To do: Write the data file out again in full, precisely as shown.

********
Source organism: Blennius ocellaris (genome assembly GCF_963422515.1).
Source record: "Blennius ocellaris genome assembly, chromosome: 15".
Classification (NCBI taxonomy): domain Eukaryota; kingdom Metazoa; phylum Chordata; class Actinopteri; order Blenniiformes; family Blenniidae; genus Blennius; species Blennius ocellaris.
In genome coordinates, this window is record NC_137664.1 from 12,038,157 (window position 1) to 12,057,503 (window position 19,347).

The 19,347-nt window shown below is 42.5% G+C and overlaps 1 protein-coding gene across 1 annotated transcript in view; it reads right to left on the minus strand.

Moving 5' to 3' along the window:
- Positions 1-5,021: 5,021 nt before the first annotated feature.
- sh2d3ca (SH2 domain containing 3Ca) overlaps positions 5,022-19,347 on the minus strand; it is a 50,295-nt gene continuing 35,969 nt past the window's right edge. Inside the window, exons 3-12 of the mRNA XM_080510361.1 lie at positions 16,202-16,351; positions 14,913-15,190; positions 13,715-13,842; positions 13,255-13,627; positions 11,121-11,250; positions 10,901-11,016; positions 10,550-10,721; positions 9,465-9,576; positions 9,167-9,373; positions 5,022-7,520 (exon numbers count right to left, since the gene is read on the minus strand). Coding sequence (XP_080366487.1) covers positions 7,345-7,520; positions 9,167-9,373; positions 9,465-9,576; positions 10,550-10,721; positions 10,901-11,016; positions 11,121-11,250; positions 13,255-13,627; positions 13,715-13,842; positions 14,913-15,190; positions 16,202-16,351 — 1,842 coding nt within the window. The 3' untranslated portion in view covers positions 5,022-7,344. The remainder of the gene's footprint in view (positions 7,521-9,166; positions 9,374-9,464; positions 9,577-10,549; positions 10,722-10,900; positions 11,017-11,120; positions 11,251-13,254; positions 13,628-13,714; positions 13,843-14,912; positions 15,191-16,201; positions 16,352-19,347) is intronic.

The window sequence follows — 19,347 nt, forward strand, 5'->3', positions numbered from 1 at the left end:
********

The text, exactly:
Source organism: Blennius ocellaris (genome assembly GCF_963422515.1).
Source record: "Blennius ocellaris genome assembly, chromosome: 15".
Classification (NCBI taxonomy): domain Eukaryota; kingdom Metazoa; phylum Chordata; class Actinopteri; order Blenniiformes; family Blenniidae; genus Blennius; species Blennius ocellaris.
In genome coordinates, this window is record NC_137664.1 from 12,038,157 (window position 1) to 12,057,503 (window position 19,347).

The 19,347-nt window shown below is 42.5% G+C and overlaps 1 protein-coding gene across 1 annotated transcript in view; it reads right to left on the minus strand.

Moving 5' to 3' along the window:
- Positions 1-5,021: 5,021 nt before the first annotated feature.
- sh2d3ca (SH2 domain containing 3Ca) overlaps positions 5,022-19,347 on the minus strand; it is a 50,295-nt gene continuing 35,969 nt past the window's right edge. Inside the window, exons 3-12 of the mRNA XM_080510361.1 lie at positions 16,202-16,351; positions 14,913-15,190; positions 13,715-13,842; positions 13,255-13,627; positions 11,121-11,250; positions 10,901-11,016; positions 10,550-10,721; positions 9,465-9,576; positions 9,167-9,373; positions 5,022-7,520 (exon numbers count right to left, since the gene is read on the minus strand). Coding sequence (XP_080366487.1) covers positions 7,345-7,520; positions 9,167-9,373; positions 9,465-9,576; positions 10,550-10,721; positions 10,901-11,016; positions 11,121-11,250; positions 13,255-13,627; positions 13,715-13,842; positions 14,913-15,190; positions 16,202-16,351 — 1,842 coding nt within the window. The 3' untranslated portion in view covers positions 5,022-7,344. The remainder of the gene's footprint in view (positions 7,521-9,166; positions 9,374-9,464; positions 9,577-10,549; positions 10,722-10,900; positions 11,017-11,120; positions 11,251-13,254; positions 13,628-13,714; positions 13,843-14,912; positions 15,191-16,201; positions 16,352-19,347) is intronic.

The window sequence follows — 19,347 nt, forward strand, 5'->3', positions numbered from 1 at the left end: